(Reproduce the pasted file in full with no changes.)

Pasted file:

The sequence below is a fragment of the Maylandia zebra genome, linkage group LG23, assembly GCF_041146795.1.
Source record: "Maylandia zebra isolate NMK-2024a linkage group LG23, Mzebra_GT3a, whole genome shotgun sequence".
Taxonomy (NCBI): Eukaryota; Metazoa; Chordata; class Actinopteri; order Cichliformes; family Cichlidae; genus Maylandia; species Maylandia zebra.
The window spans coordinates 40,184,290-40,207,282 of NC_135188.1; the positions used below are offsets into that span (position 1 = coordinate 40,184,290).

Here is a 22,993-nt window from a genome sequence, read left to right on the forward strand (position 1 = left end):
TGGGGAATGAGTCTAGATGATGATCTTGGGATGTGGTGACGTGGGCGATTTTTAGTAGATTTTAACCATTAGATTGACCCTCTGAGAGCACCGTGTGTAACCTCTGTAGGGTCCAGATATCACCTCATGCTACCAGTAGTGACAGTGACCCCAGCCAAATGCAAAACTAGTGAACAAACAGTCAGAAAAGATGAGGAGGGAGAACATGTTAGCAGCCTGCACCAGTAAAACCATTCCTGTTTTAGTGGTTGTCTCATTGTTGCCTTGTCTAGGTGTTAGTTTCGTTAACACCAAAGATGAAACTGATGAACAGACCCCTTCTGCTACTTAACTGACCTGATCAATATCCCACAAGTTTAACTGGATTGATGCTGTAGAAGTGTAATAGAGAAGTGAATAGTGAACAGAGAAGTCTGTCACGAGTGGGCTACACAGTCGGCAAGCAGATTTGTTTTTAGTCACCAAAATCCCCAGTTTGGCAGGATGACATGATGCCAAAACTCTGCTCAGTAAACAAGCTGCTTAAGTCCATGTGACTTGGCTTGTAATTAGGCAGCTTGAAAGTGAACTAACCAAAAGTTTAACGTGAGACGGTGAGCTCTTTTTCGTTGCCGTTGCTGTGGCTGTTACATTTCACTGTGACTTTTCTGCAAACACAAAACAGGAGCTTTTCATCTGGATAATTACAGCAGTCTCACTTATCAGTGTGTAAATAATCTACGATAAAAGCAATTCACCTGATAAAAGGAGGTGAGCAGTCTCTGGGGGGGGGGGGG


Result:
The sequence below is a fragment of the Maylandia zebra genome, linkage group LG23, assembly GCF_041146795.1.
Source record: "Maylandia zebra isolate NMK-2024a linkage group LG23, Mzebra_GT3a, whole genome shotgun sequence".
Taxonomy (NCBI): Eukaryota; Metazoa; Chordata; class Actinopteri; order Cichliformes; family Cichlidae; genus Maylandia; species Maylandia zebra.
The window spans coordinates 40,184,290-40,207,282 of NC_135188.1; the positions used below are offsets into that span (position 1 = coordinate 40,184,290).

Here is a 22,993-nt window from a genome sequence, read left to right on the forward strand (position 1 = left end):
TGGGGAATGAGTCTAGATGATGATCTTGGGATGTGGTGACGTGGGCGATTTTTAGTAGATTTTAACCATTAGATTGACCCTCTGAGAGCACCGTGTGTAACCTCTGTAGGGTCCAGATATCACCTCATGCTACCAGTAGTGACAGTGACCCCAGCCAAATGCAAAACTAGTGAACAAACAGTCAGAAAAGATGAGGAGGGAGAACATGTTAGCAGCCTGCACCAGTAAAACCATTCCTGTTTTAGTGGTTGTCTCATTGTTGCCTTGTCTAGGTGTTAGTTTCGTTAACACCAAAGATGAAACTGATGAACAGACCCCTTCTGCTACTTAACTGACCTGATCAATATCCCACAAGTTTAACTGGATTGATGCTGTAGAAGTGTAATAGAGAAGTGAATAGTGAACAGAGAAGTCTGTCACGAGTGGGCTACACAGTCGGCAAGCAGATTTGTTTTTAGTCACCAAAATCCCCAGTTTGGCAGGATGACATGATGCCAAAACTCTGCTCAGTAAACAAGCTGCTTAAGTCCATGTGACTTGGCTTGTAATTAGGCAGCTTGAAAGTGAACTAACCAAAAGTTTAACGTGAGACGGTGAGCTCTTTTTCGTTGCCGTTGCTGTGGCTGTTACATTTCACTGTGACTTTTCTGCAAACACAAAACAGGAGCTTTTCATCTGGATAATTACAGCAGTCTCACTTATCAGTGTGTAAATAATCTACGATAAAAGCAATTCACCTGATAAAAGGAGGTGAGCAGTCTCTGGGGGGGGGGGGG